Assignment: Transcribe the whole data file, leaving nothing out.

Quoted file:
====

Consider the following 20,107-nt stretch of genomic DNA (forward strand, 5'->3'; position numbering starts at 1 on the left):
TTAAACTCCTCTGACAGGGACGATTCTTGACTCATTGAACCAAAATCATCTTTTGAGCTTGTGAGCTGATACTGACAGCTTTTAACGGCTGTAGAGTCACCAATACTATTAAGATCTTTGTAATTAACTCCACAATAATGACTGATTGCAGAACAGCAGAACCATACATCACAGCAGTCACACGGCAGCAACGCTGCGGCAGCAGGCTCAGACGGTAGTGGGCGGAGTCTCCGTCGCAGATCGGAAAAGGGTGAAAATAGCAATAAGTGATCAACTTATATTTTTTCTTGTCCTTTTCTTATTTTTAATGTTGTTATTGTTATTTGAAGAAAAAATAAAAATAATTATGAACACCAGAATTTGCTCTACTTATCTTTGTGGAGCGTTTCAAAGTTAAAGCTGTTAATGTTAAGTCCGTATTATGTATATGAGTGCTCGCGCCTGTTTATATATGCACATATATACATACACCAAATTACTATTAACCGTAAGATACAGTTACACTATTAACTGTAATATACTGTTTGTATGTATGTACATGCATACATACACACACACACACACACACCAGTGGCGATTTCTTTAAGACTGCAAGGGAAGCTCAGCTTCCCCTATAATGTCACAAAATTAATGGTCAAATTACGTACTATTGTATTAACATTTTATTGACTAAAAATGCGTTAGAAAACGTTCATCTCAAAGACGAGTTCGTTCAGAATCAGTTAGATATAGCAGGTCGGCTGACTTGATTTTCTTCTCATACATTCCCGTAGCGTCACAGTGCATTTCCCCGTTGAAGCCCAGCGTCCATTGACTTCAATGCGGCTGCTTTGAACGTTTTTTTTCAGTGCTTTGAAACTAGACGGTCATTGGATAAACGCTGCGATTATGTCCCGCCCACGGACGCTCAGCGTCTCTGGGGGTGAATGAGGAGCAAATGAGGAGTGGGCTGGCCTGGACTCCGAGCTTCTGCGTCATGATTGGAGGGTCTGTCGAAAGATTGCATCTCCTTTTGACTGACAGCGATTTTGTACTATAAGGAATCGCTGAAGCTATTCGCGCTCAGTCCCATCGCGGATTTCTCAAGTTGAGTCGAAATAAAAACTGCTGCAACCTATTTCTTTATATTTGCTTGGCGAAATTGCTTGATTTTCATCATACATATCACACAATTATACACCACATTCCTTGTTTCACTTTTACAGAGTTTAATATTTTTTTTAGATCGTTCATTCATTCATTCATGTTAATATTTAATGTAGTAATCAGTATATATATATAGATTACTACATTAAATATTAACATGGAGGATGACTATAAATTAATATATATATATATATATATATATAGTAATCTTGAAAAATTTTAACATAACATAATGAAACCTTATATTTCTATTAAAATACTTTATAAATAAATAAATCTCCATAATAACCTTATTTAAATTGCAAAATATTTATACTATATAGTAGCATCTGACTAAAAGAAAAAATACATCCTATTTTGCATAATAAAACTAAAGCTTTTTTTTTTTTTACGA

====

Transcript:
Consider the following 20,107-nt stretch of genomic DNA (forward strand, 5'->3'; position numbering starts at 1 on the left):
TTAAACTCCTCTGACAGGGACGATTCTTGACTCATTGAACCAAAATCATCTTTTGAGCTTGTGAGCTGATACTGACAGCTTTTAACGGCTGTAGAGTCACCAATACTATTAAGATCTTTGTAATTAACTCCACAATAATGACTGATTGCAGAACAGCAGAACCATACATCACAGCAGTCACACGGCAGCAACGCTGCGGCAGCAGGCTCAGACGGTAGTGGGCGGAGTCTCCGTCGCAGATCGGAAAAGGGTGAAAATAGCAATAAGTGATCAACTTATATTTTTTCTTGTCCTTTTCTTATTTTTAATGTTGTTATTGTTATTTGAAGAAAAAATAAAAATAATTATGAACACCAGAATTTGCTCTACTTATCTTTGTGGAGCGTTTCAAAGTTAAAGCTGTTAATGTTAAGTCCGTATTATGTATATGAGTGCTCGCGCCTGTTTATATATGCACATATATACATACACCAAATTACTATTAACCGTAAGATACAGTTACACTATTAACTGTAATATACTGTTTGTATGTATGTACATGCATACATACACACACACACACACACACCAGTGGCGATTTCTTTAAGACTGCAAGGGAAGCTCAGCTTCCCCTATAATGTCACAAAATTAATGGTCAAATTACGTACTATTGTATTAACATTTTATTGACTAAAAATGCGTTAGAAAACGTTCATCTCAAAGACGAGTTCGTTCAGAATCAGTTAGATATAGCAGGTCGGCTGACTTGATTTTCTTCTCATACATTCCCGTAGCGTCACAGTGCATTTCCCCGTTGAAGCCCAGCGTCCATTGACTTCAATGCGGCTGCTTTGAACGTTTTTTTTCAGTGCTTTGAAACTAGACGGTCATTGGATAAACGCTGCGATTATGTCCCGCCCACGGACGCTCAGCGTCTCTGGGGGTGAATGAGGAGCAAATGAGGAGTGGGCTGGCCTGGACTCCGAGCTTCTGCGTCATGATTGGAGGGTCTGTCGAAAGATTGCATCTCCTTTTGACTGACAGCGATTTTGTACTATAAGGAATCGCTGAAGCTATTCGCGCTCAGTCCCATCGCGGATTTCTCAAGTTGAGTCGAAATAAAAACTGCTGCAACCTATTTCTTTATATTTGCTTGGCGAAATTGCTTGATTTTCATCATACATATCACACAATTATACACCACATTCCTTGTTTCACTTTTACAGAGTTTAATATTTTTTTTAGATCGTTCATTCATTCATTCATGTTAATATTTAATGTAGTAATCAGTATATATATATAGATTACTACATTAAATATTAACATGGAGGATGACTATAAATTAATATATATATATATATATATATATAGTAATCTTGAAAAATTTTAACATAACATAATGAAACCTTATATTTCTATTAAAATACTTTATAAATAAATAAATCTCCATAATAACCTTATTTAAATTGCAAAATATTTATACTATATAGTAGCATCTGACTAAAAGAAAAAATACATCCTATTTTGCATAATAAAACTAAAGCTTTTTTTTTTTTTACGA